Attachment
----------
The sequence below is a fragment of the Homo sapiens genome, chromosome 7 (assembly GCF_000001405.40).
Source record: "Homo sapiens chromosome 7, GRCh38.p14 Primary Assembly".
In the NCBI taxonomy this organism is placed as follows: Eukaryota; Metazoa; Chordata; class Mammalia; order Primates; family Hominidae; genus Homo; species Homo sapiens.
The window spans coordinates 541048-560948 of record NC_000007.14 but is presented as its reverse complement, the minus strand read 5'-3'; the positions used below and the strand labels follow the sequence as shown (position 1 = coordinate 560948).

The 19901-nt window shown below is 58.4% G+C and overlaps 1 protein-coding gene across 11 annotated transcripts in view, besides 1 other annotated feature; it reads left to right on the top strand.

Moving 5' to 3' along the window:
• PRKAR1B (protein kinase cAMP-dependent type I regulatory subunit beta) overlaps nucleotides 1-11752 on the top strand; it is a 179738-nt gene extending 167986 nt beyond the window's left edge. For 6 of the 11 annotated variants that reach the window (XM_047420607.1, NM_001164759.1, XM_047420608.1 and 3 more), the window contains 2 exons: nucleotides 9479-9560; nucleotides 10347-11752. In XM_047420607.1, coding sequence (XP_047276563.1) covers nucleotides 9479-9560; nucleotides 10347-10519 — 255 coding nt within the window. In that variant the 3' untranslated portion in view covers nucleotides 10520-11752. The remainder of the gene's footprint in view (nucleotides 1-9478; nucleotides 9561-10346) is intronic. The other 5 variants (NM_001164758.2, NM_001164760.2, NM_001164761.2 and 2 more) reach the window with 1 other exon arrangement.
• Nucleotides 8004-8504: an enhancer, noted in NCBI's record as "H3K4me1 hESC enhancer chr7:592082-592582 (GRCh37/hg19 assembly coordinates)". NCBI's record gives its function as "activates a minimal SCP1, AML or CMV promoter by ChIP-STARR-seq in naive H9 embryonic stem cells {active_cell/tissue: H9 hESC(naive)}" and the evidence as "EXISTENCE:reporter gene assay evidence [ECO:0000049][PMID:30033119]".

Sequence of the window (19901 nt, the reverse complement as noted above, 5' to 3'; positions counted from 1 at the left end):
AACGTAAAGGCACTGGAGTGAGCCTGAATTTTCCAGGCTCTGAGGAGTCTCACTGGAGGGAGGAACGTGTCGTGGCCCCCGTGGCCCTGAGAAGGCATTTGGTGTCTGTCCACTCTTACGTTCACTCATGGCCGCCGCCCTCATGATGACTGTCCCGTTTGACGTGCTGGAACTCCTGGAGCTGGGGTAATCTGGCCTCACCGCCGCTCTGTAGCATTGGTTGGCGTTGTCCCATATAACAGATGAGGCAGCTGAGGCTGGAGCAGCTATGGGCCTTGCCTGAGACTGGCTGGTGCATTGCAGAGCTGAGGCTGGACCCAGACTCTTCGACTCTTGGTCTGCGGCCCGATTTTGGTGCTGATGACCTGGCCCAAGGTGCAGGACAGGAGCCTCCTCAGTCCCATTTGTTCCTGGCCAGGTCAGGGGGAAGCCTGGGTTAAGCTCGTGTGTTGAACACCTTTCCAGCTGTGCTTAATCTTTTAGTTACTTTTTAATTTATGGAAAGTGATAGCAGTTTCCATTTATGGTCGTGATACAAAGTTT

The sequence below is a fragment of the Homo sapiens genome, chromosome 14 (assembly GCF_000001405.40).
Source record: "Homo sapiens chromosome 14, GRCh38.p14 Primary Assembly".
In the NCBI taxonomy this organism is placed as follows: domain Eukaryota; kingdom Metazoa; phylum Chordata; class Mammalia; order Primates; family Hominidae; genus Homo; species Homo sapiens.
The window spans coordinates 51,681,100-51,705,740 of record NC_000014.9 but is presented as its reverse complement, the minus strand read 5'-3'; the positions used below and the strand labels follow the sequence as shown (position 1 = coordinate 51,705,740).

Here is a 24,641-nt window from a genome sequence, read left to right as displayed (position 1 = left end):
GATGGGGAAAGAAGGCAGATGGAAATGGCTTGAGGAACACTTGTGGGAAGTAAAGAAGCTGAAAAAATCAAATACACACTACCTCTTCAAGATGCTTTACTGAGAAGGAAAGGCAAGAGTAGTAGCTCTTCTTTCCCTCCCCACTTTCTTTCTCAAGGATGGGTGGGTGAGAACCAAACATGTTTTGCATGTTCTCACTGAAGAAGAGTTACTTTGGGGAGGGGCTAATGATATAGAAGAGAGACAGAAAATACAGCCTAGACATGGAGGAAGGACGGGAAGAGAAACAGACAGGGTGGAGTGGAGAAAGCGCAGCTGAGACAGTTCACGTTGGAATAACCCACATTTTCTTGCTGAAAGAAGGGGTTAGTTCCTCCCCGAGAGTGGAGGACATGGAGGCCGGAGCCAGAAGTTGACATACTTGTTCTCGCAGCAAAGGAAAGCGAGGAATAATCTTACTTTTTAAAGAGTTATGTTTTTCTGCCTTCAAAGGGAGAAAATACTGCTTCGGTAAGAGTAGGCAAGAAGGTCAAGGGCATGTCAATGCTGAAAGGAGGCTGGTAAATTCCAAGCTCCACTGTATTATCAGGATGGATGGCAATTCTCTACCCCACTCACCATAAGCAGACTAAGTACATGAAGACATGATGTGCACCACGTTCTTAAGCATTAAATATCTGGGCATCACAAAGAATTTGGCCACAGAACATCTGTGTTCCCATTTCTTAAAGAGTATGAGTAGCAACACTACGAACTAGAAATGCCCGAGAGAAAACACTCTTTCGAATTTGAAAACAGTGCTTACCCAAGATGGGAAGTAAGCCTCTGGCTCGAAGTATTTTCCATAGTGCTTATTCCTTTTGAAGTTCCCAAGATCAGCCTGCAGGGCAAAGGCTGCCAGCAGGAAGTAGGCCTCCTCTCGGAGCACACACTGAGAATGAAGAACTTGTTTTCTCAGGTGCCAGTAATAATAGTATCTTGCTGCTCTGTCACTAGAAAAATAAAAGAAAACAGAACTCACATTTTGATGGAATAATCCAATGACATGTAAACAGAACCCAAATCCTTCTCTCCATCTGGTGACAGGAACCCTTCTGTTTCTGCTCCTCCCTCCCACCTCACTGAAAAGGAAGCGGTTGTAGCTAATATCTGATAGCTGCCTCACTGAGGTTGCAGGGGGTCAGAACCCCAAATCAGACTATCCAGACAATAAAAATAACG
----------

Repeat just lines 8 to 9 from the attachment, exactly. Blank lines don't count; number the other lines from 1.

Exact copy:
• Nucleotides 8004-8504: an enhancer, noted in NCBI's record as "H3K4me1 hESC enhancer chr7:592082-592582 (GRCh37/hg19 assembly coordinates)". NCBI's record gives its function as "activates a minimal SCP1, AML or CMV promoter by ChIP-STARR-seq in naive H9 embryonic stem cells {active_cell/tissue: H9 hESC(naive)}" and the evidence as "EXISTENCE:reporter gene assay evidence [ECO:0000049][PMID:30033119]".

Sequence of the window (19901 nt, the reverse complement as noted above, 5' to 3'; positions counted from 1 at the left end):